His decision to specialize in South American archaeology was certainly influenced by a desire to distinguish his own career from that of his famous father (John H. Rowe, 1988; Woodbury 1973). Much of his childhood was spent in Pecos, New Mexico, where his father carried out a landmark field project between 1915 and 1929. Kidder confessed to an early fascination with being a cowboy, but as an adult he chose to be an archaeologist. He began archaeological field research in 1929 when he carried out a reconnaissance in southeastern Utah with Frank H. H. (above) Alfred Kidder II at Machu Picchu, Cuzco, August 11,1937.
He went to Peru for the first time in the summer of 1937, in preparation for a course on Andean archaeology he was to teach at Harvard (Fig. 1). During a two-month period he carried out reconnaissance with emphasis on the southern highlands, and his report on these activities represents his first writing on Andean archaeology. In Peru, he was accompanied for a time by Julio C. Tello, one of the fathers of Peruvian archaeology and an old friend of Mary Kidder’s parents. In Bolivia, he visited Tiahuanaco, guided by Arthur Posnansky, known for his survey and excavations in northern Venezuela during 1933 and 1934 constituted his first field work in Latin America and formed the basis of his Ph.D. thesis (1937). The 1934 research was sponsored by Harvard and represented the Peabody Museum’s first direct involvement in South American archaeology. A large collection of pottery and other artifacts were brought back to the Peabody, and Kidder later published a monograph on this Venezuelan work (1944). In 1948 he produced a highly regarded synthesis of Venezuelan archaeology for the Handbook of South American Indians. In 1936, Kidder also worked in Honduras (Fig. 2).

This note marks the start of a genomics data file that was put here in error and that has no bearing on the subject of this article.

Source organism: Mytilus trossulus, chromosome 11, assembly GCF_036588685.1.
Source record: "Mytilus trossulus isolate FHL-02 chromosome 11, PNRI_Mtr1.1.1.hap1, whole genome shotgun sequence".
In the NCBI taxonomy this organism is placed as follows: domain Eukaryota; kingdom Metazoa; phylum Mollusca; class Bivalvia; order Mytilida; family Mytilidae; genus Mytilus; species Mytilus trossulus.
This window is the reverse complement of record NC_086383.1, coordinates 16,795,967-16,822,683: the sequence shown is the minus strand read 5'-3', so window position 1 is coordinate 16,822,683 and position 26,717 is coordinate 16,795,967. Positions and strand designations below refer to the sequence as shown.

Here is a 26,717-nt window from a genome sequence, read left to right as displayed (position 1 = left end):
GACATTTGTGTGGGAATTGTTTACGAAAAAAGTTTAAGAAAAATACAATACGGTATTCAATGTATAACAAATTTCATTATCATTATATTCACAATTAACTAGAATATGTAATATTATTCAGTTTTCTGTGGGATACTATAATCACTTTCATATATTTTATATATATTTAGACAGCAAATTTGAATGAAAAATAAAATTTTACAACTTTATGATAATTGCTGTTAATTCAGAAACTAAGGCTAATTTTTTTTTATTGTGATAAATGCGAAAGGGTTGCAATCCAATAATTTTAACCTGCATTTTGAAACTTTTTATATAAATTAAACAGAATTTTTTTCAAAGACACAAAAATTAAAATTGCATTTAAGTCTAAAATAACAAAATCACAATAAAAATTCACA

It was during this 1937 trip that Kidder first visited Pucara (see map, p. 3) and realized the site had archaeological potential: it had a good stratigraphic sequence to provide a chronological guide, and was related to other important prehistoric sites in the region, such as Chiripa and Tiahuanaco (see chronological chart p. 2). He brought back to the Peabody a small collection of sherds from this and other sites visited in 1937. One of the techniques that Kidder used to gain information about pottery production was petrographic analysis, employing thinly cut sections from the walls of ceramic vessels (see Carlevato, this issue). Using Pucara, Tiahuanaco and Inca-style sherds from this 1937 collection, he pioneered the use of thin-section analysis for Andean pottery, perhaps influenced by earlier work his father and Anna Shepard had carried out in the southwestern United States.